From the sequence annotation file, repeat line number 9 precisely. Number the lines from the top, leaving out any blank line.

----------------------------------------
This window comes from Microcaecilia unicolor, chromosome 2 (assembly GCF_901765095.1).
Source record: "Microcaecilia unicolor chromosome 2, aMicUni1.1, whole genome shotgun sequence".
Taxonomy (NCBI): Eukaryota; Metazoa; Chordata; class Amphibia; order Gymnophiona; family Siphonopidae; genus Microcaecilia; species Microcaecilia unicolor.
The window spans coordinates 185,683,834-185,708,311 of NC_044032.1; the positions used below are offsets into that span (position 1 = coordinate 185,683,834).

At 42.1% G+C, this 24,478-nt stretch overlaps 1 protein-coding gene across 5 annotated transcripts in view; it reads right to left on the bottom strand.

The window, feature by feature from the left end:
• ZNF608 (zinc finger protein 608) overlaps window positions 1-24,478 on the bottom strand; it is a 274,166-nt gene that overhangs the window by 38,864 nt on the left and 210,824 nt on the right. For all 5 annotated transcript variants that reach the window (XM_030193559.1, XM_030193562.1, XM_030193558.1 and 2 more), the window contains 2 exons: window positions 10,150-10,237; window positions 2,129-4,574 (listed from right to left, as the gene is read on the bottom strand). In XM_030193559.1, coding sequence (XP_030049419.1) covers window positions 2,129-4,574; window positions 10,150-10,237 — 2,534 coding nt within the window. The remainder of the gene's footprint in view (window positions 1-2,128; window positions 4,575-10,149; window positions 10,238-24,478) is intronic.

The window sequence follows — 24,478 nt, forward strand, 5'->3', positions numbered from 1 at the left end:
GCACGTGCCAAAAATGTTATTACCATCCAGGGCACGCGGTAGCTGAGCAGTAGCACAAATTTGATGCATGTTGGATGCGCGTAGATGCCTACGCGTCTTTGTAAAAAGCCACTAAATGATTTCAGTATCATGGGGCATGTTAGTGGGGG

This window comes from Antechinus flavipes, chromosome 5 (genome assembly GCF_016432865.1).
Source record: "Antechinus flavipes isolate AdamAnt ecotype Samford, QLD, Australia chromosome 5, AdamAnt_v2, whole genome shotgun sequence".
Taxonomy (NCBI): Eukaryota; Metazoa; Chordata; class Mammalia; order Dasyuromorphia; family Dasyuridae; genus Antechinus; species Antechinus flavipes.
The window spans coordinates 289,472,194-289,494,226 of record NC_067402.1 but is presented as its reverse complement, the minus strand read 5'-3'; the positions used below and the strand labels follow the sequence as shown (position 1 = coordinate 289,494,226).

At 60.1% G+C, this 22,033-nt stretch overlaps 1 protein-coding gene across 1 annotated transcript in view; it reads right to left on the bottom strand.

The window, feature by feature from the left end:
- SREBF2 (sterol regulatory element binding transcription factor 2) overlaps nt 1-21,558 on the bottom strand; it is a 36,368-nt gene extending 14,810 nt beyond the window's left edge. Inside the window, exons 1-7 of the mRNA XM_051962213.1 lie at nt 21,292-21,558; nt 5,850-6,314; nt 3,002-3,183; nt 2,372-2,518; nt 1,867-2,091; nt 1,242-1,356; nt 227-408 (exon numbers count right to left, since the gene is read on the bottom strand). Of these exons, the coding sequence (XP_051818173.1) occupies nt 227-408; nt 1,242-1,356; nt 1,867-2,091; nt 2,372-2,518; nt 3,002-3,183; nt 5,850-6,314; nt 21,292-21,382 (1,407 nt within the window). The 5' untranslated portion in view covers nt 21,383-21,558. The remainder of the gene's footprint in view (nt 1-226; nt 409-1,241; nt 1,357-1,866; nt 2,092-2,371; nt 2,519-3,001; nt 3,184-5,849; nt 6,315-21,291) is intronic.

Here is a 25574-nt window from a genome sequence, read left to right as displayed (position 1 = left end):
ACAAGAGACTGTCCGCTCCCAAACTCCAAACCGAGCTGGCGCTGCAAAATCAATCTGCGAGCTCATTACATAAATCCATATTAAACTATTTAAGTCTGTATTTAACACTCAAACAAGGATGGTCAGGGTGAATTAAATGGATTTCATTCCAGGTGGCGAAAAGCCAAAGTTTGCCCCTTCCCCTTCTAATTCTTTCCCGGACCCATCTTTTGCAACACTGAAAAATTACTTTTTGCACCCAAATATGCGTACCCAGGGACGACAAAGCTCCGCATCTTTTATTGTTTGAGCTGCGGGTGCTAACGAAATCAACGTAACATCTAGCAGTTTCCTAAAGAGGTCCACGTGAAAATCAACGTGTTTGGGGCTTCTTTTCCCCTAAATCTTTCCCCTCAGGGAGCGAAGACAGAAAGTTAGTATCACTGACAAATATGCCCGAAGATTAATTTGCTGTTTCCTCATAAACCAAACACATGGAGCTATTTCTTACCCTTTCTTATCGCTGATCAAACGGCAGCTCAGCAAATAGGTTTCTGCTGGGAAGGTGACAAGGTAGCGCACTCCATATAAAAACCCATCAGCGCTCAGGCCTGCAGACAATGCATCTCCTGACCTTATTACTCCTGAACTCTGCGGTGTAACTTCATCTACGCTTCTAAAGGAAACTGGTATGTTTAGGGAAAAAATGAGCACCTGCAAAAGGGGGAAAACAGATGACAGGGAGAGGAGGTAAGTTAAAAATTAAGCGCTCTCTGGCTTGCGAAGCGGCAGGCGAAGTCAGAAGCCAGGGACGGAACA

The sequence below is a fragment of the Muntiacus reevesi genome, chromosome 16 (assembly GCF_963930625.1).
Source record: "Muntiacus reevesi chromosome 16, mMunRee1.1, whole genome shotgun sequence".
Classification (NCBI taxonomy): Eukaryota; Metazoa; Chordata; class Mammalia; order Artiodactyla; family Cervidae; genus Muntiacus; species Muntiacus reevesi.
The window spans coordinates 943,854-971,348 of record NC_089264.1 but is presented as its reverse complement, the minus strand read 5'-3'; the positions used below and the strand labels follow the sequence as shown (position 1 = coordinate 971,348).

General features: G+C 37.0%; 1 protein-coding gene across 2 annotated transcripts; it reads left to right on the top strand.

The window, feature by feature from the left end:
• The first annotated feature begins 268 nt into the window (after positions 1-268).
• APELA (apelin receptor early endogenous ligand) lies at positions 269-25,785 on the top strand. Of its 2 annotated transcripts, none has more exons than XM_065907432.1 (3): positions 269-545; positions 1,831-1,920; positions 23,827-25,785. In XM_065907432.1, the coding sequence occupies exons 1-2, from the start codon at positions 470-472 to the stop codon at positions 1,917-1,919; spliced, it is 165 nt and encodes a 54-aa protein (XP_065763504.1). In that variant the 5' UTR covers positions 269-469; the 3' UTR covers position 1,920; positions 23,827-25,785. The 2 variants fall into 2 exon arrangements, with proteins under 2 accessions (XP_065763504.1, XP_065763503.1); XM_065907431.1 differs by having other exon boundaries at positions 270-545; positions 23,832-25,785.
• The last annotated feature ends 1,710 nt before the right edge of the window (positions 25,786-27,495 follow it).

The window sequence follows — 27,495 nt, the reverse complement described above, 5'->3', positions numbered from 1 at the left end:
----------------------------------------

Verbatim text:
GCACGTGCCAAAAATGTTATTACCATCCAGGGCACGCGGTAGCTGAGCAGTAGCACAAATTTGATGCATGTTGGATGCGCGTAGATGCCTACGCGTCTTTGTAAAAAGCCACTAAATGATTTCAGTATCATGGGGCATGTTAGTGGGGG